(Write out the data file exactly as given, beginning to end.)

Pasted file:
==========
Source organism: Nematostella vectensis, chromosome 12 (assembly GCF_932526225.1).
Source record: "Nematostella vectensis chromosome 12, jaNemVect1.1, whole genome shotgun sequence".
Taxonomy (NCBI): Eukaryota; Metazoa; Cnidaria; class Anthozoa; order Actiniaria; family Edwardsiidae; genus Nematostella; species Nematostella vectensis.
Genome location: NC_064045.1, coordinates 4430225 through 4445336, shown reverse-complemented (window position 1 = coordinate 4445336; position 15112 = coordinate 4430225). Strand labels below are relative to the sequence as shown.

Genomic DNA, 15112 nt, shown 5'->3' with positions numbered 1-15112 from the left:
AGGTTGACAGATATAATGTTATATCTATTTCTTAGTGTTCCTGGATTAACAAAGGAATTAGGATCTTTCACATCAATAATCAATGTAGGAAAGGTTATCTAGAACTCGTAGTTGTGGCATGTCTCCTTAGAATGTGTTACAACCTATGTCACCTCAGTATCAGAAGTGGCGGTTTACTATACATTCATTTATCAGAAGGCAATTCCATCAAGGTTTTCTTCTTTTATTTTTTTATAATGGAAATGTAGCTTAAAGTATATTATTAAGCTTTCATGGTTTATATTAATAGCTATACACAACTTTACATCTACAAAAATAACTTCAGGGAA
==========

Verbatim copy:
Source organism: Nematostella vectensis, chromosome 12 (assembly GCF_932526225.1).
Source record: "Nematostella vectensis chromosome 12, jaNemVect1.1, whole genome shotgun sequence".
Taxonomy (NCBI): Eukaryota; Metazoa; Cnidaria; class Anthozoa; order Actiniaria; family Edwardsiidae; genus Nematostella; species Nematostella vectensis.
Genome location: NC_064045.1, coordinates 4430225 through 4445336, shown reverse-complemented (window position 1 = coordinate 4445336; position 15112 = coordinate 4430225). Strand labels below are relative to the sequence as shown.

Genomic DNA, 15112 nt, shown 5'->3' with positions numbered 1-15112 from the left:
AGGTTGACAGATATAATGTTATATCTATTTCTTAGTGTTCCTGGATTAACAAAGGAATTAGGATCTTTCACATCAATAATCAATGTAGGAAAGGTTATCTAGAACTCGTAGTTGTGGCATGTCTCCTTAGAATGTGTTACAACCTATGTCACCTCAGTATCAGAAGTGGCGGTTTACTATACATTCATTTATCAGAAGGCAATTCCATCAAGGTTTTCTTCTTTTATTTTTTTATAATGGAAATGTAGCTTAAAGTATATTATTAAGCTTTCATGGTTTATATTAATAGCTATACACAACTTTACATCTACAAAAATAACTTCAGGGAA